There are limited nationally representative data on correlates of cytomegalovirus (CMV) shedding among children and adolescents. In addition, the genotype distribution of CMV infections has not been well characterized among general populations in the United States Methods: This study characterized urinary CMV shedding among CMV immunoglobulin G-positive 6- to 19-year-olds in the US household population using data from the 1999-2004 National Health and Nutrition Examination Survey (NHANES). Multivariable Poisson regression was used to estimate adjusted prevalence ratios (aPR) and corresponding 95% confidence intervals (CIs). Analyses were weighted and multiple imputation was performed to handle missing data (with the exception of CMV genotypes). Results: Prevalence of urinary CMV shedding was significantly lower among 9- to 11-year-olds (20.6%; aPR = 0.61; 95% CI, 0.44-0.83) and 12- to 19-year-olds (7.0%; aPR = 0.21; 95% CI, 0.14-0.30) compared with 6- to 8-year-olds (34.4%). Among CMV shedders, the youngest age group also had the highest urinary CMV viral loads. The prevalence of urinary CMV shedding among obese individuals was significantly lower compared with lean individuals (aPR = 0.68; 95% CI, 0.47-0.99). Among CMV shedders, glycoprotein B (gB)1 (51%) was the most prevalent gB variant, followed by gB2 (29%), gB3 (21%), and gB4 (13%); glycoprotein H (gH)2 (60%) was more prevalent than gH1 (48%). Multiple (≥2) gB (14%) and multiple gH (7%) infections were detected among CMV shedders. Conclusions: This study underscores the importance of young children even above the age of 5 years as a potential source of CMV transmission. The detection of multiple CMV strains among CMV shedders may have implications for the transmission of viral diversity as well as vaccine development.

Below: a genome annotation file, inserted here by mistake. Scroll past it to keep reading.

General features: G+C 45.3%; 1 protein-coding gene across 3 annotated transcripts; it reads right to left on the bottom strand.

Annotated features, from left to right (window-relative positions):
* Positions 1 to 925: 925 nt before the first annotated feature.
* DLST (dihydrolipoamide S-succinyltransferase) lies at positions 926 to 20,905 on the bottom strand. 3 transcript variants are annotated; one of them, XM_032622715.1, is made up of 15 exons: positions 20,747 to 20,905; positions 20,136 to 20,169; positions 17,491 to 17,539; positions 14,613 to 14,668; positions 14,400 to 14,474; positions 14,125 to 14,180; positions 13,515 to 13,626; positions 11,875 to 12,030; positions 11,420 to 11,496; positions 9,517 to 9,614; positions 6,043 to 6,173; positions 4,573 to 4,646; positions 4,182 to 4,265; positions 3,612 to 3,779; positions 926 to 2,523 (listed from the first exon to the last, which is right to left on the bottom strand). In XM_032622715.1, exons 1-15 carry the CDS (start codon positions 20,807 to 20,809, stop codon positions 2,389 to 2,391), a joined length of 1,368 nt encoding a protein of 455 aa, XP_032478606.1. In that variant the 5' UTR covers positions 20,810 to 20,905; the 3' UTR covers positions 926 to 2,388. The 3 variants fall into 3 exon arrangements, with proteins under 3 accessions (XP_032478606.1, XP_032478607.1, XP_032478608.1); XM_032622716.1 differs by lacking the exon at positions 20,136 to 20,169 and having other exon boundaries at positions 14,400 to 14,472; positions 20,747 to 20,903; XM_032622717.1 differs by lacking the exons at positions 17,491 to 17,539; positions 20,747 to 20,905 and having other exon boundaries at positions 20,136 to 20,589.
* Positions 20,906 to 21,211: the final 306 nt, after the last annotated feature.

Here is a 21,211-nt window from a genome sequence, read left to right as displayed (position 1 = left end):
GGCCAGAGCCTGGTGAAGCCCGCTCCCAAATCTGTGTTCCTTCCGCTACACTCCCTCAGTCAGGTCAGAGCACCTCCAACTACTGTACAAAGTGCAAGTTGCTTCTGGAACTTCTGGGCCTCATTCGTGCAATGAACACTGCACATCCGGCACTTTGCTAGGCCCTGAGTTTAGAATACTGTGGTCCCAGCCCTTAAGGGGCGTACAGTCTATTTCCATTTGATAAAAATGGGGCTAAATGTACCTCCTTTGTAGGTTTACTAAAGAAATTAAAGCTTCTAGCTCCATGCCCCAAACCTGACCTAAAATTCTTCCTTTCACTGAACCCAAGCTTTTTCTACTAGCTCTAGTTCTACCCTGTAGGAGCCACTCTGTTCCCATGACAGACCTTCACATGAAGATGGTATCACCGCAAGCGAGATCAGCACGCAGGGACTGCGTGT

- National Health and Nutrition Examination Survey (NHANES)
- cytomegalovirus (CMV)
ASJC Scopus subject areas
- Clinical Neurology